“We had no idea how big this would get, with public interest and people who wanted to be involved,” said Deacon Marc Nestorick of Catholic Funeral and Cemetery Services. “It was a huge blessing, but at the same time, we didn’t realize there would be such public interest. Even the services at the end were absolutely beautiful and much bigger than anyone expected.

Whereas nuns, by definition, had no descendants, the community has become their extended family over the past seven years the operation has taken place, Gage said.

She spent nearly the entire hour-long interview with The Denver Gazette congratulating and thanking everyone who helped make the operation a success, but downplayed her all-important role in making it happen.

“Sister Mary Nell is just a ball of energy and is connected to a lot of people,” Nestorick said.

“They were extremely professional and caring at Mount Olivet. I really can’t say enough,” Gage said. “We are so pleased with the time and effort they have taken.”

Campus to bridge development

After the Loreto Sisters were sent to Denver to serve, they established Loretto Heights Academy. They also established and founded Holy Family High School and Saint Mary’s Academy.

The Academy became Loretto Heights College and continued so until 1989, when the 72-acre campus was turned over to Regis College. The college sold it to Teikyo University the same year. Teikyo closed in 2017.

In 2018, Westside Development Partners purchased the land and launched development plans.

The on-campus cemetery, meanwhile, had fallen into disrepair.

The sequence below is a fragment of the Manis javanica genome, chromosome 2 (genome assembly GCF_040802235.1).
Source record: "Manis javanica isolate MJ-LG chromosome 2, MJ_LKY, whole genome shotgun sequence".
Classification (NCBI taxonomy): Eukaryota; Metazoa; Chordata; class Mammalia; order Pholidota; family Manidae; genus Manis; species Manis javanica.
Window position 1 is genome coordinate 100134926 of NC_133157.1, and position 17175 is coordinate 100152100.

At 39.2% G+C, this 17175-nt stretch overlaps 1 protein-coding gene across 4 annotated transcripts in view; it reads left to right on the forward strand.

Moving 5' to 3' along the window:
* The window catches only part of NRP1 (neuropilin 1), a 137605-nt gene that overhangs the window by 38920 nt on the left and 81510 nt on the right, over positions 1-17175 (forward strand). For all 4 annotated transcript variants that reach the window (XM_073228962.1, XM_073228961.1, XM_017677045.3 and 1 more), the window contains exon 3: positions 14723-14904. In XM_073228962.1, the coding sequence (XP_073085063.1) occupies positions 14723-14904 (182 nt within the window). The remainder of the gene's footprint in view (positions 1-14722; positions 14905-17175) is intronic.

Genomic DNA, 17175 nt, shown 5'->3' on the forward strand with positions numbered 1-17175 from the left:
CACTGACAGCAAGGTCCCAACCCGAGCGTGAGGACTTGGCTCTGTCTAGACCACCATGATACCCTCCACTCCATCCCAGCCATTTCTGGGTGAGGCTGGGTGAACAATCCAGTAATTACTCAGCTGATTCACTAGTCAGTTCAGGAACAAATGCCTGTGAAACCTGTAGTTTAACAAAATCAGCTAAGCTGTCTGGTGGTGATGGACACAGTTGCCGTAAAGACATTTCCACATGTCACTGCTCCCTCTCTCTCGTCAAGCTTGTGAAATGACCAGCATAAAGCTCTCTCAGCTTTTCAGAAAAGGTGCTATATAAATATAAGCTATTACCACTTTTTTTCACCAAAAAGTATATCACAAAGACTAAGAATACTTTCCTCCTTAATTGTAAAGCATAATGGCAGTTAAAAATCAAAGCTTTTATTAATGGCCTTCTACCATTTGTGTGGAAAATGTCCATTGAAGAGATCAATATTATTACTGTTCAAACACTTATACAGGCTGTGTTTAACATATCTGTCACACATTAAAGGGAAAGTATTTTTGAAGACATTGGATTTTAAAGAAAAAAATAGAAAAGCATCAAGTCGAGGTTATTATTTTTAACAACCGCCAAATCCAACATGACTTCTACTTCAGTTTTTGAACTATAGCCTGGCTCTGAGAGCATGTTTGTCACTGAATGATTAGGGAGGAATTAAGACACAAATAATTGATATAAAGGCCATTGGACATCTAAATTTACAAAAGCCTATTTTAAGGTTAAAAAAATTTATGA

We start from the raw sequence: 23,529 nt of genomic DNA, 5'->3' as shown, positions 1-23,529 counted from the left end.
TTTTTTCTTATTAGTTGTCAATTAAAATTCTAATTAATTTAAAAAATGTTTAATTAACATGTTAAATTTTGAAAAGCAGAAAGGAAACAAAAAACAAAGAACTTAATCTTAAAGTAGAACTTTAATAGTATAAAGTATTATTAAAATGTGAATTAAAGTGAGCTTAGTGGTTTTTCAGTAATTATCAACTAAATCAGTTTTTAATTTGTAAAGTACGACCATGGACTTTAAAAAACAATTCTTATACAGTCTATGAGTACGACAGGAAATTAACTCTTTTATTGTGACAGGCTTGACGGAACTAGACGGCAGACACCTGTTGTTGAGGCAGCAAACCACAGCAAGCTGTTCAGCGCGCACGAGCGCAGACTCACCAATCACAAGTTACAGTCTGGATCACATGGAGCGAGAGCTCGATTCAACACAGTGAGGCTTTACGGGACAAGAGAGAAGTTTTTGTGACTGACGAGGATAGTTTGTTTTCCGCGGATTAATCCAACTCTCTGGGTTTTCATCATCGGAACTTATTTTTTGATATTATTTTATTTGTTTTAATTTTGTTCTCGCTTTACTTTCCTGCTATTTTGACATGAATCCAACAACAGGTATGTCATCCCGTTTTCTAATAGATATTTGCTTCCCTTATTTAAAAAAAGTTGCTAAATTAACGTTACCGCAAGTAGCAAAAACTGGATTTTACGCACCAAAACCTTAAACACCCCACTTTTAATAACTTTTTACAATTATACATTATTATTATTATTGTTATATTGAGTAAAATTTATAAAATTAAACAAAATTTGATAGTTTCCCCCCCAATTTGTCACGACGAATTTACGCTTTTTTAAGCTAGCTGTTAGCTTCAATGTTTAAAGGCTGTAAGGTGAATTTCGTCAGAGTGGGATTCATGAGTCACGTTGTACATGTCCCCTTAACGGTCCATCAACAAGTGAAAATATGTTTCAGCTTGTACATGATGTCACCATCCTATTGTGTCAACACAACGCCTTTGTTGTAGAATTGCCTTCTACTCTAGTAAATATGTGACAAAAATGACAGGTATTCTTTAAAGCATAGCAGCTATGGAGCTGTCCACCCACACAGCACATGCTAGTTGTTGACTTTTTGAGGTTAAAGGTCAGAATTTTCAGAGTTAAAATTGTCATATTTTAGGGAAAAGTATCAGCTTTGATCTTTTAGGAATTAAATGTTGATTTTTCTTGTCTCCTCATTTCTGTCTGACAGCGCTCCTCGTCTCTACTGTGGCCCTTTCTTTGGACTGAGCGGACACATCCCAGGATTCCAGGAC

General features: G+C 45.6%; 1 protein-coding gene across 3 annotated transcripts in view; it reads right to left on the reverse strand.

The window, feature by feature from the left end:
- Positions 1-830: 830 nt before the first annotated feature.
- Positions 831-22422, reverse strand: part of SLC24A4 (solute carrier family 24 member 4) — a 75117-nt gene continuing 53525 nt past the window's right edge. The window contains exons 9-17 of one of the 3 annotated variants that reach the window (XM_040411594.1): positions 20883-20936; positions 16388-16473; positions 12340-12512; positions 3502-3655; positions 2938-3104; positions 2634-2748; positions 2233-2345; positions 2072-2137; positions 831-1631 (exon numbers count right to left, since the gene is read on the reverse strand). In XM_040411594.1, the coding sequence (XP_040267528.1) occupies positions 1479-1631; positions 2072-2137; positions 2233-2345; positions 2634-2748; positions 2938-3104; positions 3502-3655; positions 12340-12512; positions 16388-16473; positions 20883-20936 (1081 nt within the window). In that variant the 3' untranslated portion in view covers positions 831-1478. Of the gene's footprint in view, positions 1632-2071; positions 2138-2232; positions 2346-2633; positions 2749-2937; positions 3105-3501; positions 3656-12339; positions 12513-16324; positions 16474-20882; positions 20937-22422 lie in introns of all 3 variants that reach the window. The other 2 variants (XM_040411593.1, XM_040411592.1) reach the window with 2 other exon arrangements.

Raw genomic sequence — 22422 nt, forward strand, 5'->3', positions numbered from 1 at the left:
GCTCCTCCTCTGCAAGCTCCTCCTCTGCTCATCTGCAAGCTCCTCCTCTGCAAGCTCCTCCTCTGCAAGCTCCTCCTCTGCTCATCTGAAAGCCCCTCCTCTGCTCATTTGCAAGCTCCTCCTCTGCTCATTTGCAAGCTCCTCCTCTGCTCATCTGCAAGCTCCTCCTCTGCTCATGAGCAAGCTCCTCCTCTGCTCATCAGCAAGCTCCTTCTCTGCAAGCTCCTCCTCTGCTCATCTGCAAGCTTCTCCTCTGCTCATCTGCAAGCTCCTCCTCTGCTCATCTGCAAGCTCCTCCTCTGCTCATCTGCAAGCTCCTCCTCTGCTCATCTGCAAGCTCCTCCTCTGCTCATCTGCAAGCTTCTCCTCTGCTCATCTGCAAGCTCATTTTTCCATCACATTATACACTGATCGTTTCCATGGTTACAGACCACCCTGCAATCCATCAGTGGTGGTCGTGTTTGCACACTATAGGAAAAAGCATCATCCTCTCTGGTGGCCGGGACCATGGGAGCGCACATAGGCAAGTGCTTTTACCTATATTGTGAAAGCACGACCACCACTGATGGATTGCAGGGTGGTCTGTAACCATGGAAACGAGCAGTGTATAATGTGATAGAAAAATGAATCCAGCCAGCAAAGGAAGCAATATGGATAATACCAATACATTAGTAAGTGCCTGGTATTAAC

Gage, a 1966 graduate of Loretto Heights College, and another sister worked to clean it up before a 2015 meeting the Loretto Sisters had.

“I happened to win some money for a drawing contest when I worked at American Airlines, so I wanted to help out with a special project,” Gage said.

Five of the headstones, made of concrete and rebar, had deteriorated beyond recognition. She and Sister Lydia Pena eventually found a local headstone maker to help replace them.

But after the reunion and sale of the land to Westside Development, the Archdiocese of Denver and the Sisters of Loretto began looking for a solution to the cemetery’s maintenance problem. And there were concerns about the surrounding new development work.







Loretto_Heights_Cemetery_01-rotated.jpg

The original cemetery of the 62 nuns of the Sisters of Loretto, on the northwest corner of the 70-acre lot that was once the campus of Loretto Heights College, in the Harvey Park neighborhood of south Denver.